The Mahaparinirvana Sutra, which tells the story of the Buddha Gotama’s own death, even quotes the Buddha as saying: “When I have taught non–Self, fools uphold the teaching that there is no Self. The wise know that such is conventional speech [vyavahara-vat] and they are free from doubts.” What could he have meant by that? Kosho Yamamoto, translator of the text, writes (in Mahayanism: A Critical Exposition of the Mahayana Mahaparinirvana Sutra) that: “[The Buddha] says that the non–Self which he once taught is none but of expediency … He says that he is now ready to speak about… the affirmative attributes of nirvana, which are none other than the Eternal … [and] the Self….” He goes on: “the Buddha says: ‘O you bhiksus [monks]! Do not abide in the thought of the non–eternal [and the] non–Self … as in the case of those people who take the stones, wooden pieces and gravel for the true gem [e.g., who take lesser truths for the truly important one] ….” Tony Page, likewise tells us in Affirmation of Eternal Self in the Mahayana Mahaparinirvana Sutra that the sutra’s claims are that: “The Self (atman) is reality (tattva), the Self is permanent (nitva), the Self is virtue (guna), the Self is eternal (sasvata), the Self is stable (dhruva), the Self is peace (siva).(Trans. Hodge, 2006) … You should know that all beings do have it, but it is not apparent, since those beings are enveloped by immeasurable klesas [defects of mind, morality, and character] … (Trans. Hodge, 2005).” And the Nirvana Sutra isn’t a special case: Michael Zimmerman, in his 2002 analysis of the Tathagatagarbha Sutra (A Buddha Within), tells us that “[T]he existence of an eternal, imperishable self, that is, buddhahood, is definitely the basic point of [the sutra] … [furthermore] the Mahaparinirvanasutra and the Lankavatarasutra characterize the tathagatagarbha explicitly as atman [an imperishable self]….”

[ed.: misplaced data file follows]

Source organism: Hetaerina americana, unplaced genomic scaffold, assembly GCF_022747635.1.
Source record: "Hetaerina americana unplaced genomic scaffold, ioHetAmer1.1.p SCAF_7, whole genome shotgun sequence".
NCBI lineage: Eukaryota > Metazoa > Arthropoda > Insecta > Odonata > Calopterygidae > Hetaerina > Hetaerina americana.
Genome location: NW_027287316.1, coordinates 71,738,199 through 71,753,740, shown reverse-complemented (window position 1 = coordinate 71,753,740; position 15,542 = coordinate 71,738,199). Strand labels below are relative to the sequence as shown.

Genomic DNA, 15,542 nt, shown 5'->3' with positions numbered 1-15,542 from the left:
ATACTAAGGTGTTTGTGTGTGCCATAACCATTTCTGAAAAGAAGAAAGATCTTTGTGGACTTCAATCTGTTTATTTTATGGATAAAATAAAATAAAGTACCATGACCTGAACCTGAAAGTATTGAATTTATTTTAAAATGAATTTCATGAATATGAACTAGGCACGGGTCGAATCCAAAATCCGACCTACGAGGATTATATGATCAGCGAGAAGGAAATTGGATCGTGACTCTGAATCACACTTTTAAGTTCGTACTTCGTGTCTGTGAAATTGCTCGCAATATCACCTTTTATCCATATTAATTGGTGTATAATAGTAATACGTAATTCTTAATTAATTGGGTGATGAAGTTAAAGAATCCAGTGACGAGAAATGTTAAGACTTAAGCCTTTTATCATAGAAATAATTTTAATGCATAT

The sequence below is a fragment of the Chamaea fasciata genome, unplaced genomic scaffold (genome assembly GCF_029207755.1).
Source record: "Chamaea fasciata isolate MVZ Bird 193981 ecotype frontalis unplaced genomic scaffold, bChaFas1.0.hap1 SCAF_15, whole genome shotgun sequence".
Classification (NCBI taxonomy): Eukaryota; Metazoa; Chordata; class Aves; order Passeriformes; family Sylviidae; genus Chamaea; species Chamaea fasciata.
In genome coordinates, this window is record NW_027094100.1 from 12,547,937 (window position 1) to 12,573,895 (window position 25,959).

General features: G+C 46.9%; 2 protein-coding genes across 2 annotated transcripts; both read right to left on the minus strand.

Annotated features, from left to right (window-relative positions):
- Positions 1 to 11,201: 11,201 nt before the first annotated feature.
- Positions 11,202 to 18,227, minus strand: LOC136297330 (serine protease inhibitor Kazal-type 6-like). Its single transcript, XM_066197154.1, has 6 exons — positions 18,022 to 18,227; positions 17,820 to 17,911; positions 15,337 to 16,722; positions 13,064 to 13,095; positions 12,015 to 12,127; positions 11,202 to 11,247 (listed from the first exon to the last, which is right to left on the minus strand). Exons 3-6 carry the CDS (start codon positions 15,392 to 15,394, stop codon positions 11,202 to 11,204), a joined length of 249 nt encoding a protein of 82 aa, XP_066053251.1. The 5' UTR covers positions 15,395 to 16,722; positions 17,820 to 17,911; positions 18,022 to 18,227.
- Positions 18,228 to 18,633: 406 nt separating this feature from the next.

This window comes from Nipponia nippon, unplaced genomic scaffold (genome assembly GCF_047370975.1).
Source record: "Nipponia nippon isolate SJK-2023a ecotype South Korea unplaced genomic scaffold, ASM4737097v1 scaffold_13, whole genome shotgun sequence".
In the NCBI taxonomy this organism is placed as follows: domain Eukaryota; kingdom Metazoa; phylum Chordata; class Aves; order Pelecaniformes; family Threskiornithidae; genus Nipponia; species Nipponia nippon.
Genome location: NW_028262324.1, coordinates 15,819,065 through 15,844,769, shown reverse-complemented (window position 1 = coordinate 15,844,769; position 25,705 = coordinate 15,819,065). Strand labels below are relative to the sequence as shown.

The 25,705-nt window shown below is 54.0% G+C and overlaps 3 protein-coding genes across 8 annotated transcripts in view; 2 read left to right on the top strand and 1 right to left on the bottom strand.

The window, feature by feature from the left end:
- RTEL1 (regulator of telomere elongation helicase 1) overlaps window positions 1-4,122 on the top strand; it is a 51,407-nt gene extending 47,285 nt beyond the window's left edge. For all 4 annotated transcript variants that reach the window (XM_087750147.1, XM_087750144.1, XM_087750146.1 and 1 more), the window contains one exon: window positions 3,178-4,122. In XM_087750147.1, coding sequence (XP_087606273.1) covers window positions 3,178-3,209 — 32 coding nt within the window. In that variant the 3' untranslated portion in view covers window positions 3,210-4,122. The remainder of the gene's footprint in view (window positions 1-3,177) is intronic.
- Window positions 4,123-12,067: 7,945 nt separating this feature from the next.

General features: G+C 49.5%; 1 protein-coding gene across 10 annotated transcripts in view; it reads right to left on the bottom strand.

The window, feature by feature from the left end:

So what is the difference between “no Self” and “non–Self?” Miri Albahari writes (in Against No–Atman Theories of Anatta) that “It is notable that whenever the Buddha did warn against identiŽcation, it was invariably in connection with the conditioned khandhas [the group of physical and mental aggregates which are in a constant state of flux, none of which can be identified with a ‘self’]  … not the unconditioned Atman beyond name and concept.” The Girimananda Sutra offers a direct response to the question, “What is the perception of not–self?” And the answer which follows is:  “[A] monk — having gone to the wilderness, to the shade of a tree, or to an empty building — reflects thus: ‘The eye is not–self, forms are not–self; the ear is not–self, sounds are not–self; the nose is not–self,  aromas are not–self; the tongue is not–self, flavors are not–self; the body is not–self, tactile sensations are not–self; the intellect is not–self, ideas are not–self.’ Thus he remains focused on not–selfness with regard to the six inner & outer sense media. This is called the perception of not–self.” The implication seems to be that the doctrine the Buddha is promoting is to avoid identifying with things that are not ‘the self’ in order to escape suffering—not that there is not a ‘self’ in any sense at all.

Thus, in the Culamalunkya Sutra, we read of a disciple of the Buddha’s who comes to consider a number of “speculative views have been left undeclared by the Blessed One, set aside and rejected” and desire the Buddha’s answers. The Buddha’s response comes as so: “Suppose, Mālunkyāputta, a man were wounded by an arrow thickly smeared with poison, and his friends and companions, his kinsmen and relatives, brought a surgeon to treat him. The man would say: ‘I will not let the surgeon pull out this arrow until I know whether the man who wounded me was a noble or a brahmin or a merchant or a worker.’ … So too, Mālunkyāputta, if anyone should say thus: ‘I will not lead the holy life under the Blessed One until the Blessed One declares to me [these answers,] that would still remain undeclared by the Tathāgata and meanwhile that person would die. … Whether there is the view ‘the world is eternal’ or the view ‘the world is not eternal,’ there is birth, there is ageing, there is death, there are sorrow, lamentation, pain, grief, and despair, the destruction of which I prescribe here and now. …